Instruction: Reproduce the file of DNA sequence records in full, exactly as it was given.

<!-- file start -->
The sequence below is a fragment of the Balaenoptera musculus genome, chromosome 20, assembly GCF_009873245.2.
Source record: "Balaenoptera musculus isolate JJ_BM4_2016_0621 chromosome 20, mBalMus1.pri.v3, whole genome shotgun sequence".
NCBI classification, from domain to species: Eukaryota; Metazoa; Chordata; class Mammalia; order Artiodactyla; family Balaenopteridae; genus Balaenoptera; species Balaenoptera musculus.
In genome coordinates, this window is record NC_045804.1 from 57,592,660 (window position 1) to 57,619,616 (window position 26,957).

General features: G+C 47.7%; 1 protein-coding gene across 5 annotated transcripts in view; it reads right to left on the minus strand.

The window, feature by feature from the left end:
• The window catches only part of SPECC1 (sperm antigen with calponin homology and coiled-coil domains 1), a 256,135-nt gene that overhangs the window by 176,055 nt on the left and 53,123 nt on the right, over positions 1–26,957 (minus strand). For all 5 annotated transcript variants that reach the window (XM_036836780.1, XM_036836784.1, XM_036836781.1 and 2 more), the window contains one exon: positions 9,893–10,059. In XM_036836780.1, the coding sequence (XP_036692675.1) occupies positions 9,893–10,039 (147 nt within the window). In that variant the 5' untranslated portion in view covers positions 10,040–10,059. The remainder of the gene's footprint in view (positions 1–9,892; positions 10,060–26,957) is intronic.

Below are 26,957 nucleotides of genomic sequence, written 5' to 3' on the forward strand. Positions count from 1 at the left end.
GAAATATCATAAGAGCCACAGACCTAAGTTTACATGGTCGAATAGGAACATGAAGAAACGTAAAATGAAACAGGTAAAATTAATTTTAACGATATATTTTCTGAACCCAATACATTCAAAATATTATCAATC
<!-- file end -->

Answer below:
The sequence below is a fragment of the Balaenoptera musculus genome, chromosome 20, assembly GCF_009873245.2.
Source record: "Balaenoptera musculus isolate JJ_BM4_2016_0621 chromosome 20, mBalMus1.pri.v3, whole genome shotgun sequence".
NCBI classification, from domain to species: Eukaryota; Metazoa; Chordata; class Mammalia; order Artiodactyla; family Balaenopteridae; genus Balaenoptera; species Balaenoptera musculus.
In genome coordinates, this window is record NC_045804.1 from 57,592,660 (window position 1) to 57,619,616 (window position 26,957).

General features: G+C 47.7%; 1 protein-coding gene across 5 annotated transcripts in view; it reads right to left on the minus strand.

The window, feature by feature from the left end:
• The window catches only part of SPECC1 (sperm antigen with calponin homology and coiled-coil domains 1), a 256,135-nt gene that overhangs the window by 176,055 nt on the left and 53,123 nt on the right, over positions 1–26,957 (minus strand). For all 5 annotated transcript variants that reach the window (XM_036836780.1, XM_036836784.1, XM_036836781.1 and 2 more), the window contains one exon: positions 9,893–10,059. In XM_036836780.1, the coding sequence (XP_036692675.1) occupies positions 9,893–10,039 (147 nt within the window). In that variant the 5' untranslated portion in view covers positions 10,040–10,059. The remainder of the gene's footprint in view (positions 1–9,892; positions 10,060–26,957) is intronic.

Below are 26,957 nucleotides of genomic sequence, written 5' to 3' on the forward strand. Positions count from 1 at the left end.
GAAATATCATAAGAGCCACAGACCTAAGTTTACATGGTCGAATAGGAACATGAAGAAACGTAAAATGAAACAGGTAAAATTAATTTTAACGATATATTTTCTGAACCCAATACATTCAAAATATTATCAATC